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Film Clips

Lars and the Real Girl, Across the Universe, The Assassination of Jesse James, others

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MICHAEL CLAYTON Far easier to follow than its impenetrable trailer would lead one to believe, Michael Clayton plays like Erin Brockovich without the populist appeal – it centers on the title character (George Clooney), a law firm "fixer" who's always called upon to clean up messy problems for the company's clients. Hating his job but stuck with it due to massive debts and an expensive divorce, Michael finds himself caught in the middle when Arthur Edens (an excellent Tom Wilkinson), Michael's good friend and the firm's best attorney, seemingly goes bonkers and threatens to derail their most important case: defending an agrochemical company against a lawsuit filed by ordinary citizens. Michael's boss (Sydney Pollack) orders him to talk some sense into Arthur, but it turns out that the agrochemical company's chief counsel (Tilda Swinton) is willing to go to more extreme lengths to silence the wayward lawyer. Tony Gilroy, adapter of the Jason Bourne novels, makes his directorial debut here (as well as writing the script), and it's an assured first effort. Almost everything about the movie is muted – the settings, the exchanges, the emotions – and this decision gives the story a real-world gravitas that makes the odious executive actions seem even more plausible than they already are. Gilroy steadfastly avoids including anything that can be deemed extraneous or overreaching, preferring to rest his faith – and the picture's fate – in the hands of his accomplished actors and in the strength of his own script. There are no real surprises in Michael Clayton, just the awareness of a job well done. ***

RANDY AND THE MOB Ray McKinnon isn't one of those pampered Hollywood suits who makes faux-Southern pictures like The Dukes of Hazzard and Sweet Home Alabama; a Georgia native, he followed his 2001 film The Accountant (which won the Oscar for Best Live Action Short) with the impressive 2004 drama Chrystal, with Billy Bob Thornton and Lisa Blount (McKinnon's wife and producing partner) as an estranged Ozarkian couple mourning the loss of their child. Deep-fried in Southern heritage, it evoked a specific landscape and its people, and only the participation of an A-list star like Thornton prevented it from qualifying as an example of low-budget regional filmmaking. This is why Randy and the Mob comes off as such a disappointment. Arch in a way that his previous feature was honest, it's a clumsy attempt to lay an overcoat of forced cornpone whimsy on a drab storyline involving mobsters. McKinnon plays two roles: Randy, an irresponsible good-ole-boy stereotype, and Cecil, his flaming twin brother. As the title hints, Randy owes a large sum to buffoonish gangsters, who send an odd character named Tino (Walter Goggins) work out a deal. Tino is presented as an inspirational life force who's meant to earn our admiration (and our laughs), but he's merely annoying, coming across like a quirky reject from an early draft of a Coen Brothers screenplay. The mob shenanigans seem as artificial as the family dysfunction, and the whole enterprise has the feel of one of those sloppy, homemade films posted on YouTube. But at least McKinnon had the sense to offer a cameo to the former king of Southern cinema, Burt Reynolds. *1/2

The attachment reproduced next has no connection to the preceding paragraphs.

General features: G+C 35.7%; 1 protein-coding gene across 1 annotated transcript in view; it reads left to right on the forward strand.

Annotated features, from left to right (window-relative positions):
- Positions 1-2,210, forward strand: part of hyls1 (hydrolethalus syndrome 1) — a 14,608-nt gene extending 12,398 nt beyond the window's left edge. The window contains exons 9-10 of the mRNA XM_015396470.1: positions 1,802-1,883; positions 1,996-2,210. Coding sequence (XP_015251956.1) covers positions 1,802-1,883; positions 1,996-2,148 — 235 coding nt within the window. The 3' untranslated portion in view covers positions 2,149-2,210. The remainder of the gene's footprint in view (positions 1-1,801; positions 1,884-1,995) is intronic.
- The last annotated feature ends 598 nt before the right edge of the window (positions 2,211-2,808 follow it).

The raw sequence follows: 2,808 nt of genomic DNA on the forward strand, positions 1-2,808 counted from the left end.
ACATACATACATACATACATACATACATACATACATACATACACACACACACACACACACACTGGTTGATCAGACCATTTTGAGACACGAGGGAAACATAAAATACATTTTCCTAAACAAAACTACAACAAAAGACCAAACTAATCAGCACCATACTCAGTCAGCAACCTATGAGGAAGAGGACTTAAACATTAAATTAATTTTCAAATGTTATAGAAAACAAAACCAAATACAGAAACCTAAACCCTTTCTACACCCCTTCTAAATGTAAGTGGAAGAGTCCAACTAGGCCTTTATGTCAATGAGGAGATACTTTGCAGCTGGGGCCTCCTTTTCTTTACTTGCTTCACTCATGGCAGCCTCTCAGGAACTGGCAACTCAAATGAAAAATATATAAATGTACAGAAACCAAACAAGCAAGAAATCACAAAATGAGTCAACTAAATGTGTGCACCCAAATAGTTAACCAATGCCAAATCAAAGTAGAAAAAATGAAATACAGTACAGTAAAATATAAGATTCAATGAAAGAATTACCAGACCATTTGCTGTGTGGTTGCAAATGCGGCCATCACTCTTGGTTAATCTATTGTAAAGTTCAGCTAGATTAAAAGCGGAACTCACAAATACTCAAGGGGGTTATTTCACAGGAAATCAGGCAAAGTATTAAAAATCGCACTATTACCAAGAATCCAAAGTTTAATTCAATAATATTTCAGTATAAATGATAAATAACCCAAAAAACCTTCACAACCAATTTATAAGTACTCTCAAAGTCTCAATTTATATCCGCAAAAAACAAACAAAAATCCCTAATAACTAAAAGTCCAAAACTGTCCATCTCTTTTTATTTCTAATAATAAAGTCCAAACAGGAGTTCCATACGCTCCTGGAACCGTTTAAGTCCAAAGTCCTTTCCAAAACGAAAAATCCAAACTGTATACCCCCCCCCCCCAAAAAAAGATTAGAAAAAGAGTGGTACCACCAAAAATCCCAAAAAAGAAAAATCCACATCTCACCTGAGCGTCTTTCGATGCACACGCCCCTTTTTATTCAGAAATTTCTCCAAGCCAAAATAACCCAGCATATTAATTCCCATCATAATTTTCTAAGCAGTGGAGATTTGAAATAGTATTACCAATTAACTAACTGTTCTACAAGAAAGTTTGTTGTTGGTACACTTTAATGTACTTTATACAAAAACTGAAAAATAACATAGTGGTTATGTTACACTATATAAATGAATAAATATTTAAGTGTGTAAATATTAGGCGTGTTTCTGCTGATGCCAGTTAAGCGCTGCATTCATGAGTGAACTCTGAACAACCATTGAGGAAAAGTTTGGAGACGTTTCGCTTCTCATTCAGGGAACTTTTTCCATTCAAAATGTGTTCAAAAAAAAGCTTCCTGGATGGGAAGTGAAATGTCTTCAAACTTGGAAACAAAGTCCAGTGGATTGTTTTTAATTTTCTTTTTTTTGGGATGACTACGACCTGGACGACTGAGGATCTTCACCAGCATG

RENDITION What's the point of tackling a real-life hot-button issue if everything about it is presented in an only-in-Hollywood style of fantasy filmmaking? The post-9/11 topic on hand is "extraordinary rendition," which allows the U.S. government to send suspected terrorists to other countries in order to be interrogated. Since the Bush Administration has no qualms about torturing any foreigners whose skin is darker than, say, Nicole Kidman's, it's a viable and volatile subject for a movie to tackle, but Rendition does so in the most simplistic manner possible. Reese Witherspoon plays Isabella, a pregnant mom whose Egyptian-born, U.S.-raised husband (Omar Metwally) has disappeared without a trace, snatched at the Washington, D.C. airport for his suspected part in a bombing. The U.S. government's evidence is feeble, but Senator Whitman (Meryl Streep, not particularly effective) decides that's all the proof she needs to ship him off to be subjected to all manner of pain. The American analyst (Jake Gyllenhaal) assigned to preside over the torture finds the treatment shocking; meanwhile, Isabella seeks help from a former college fling (Peter Sarsgaard), who just happens to be the assistant to a senator (Alan Arkin) who works closely with Whitman. As if this weren't all convenient enough for the sake of tidy storytelling and tentative armchair liberalism, there's also a plot thread involving a love affair between a terrorist and the daughter of the head of the torture unit. Coupled with a narrative "Gotcha!" more suited to Memento, it all adds up to a dilution of the real issues at hand. With friends like this movie, who needs Dick Cheney? **


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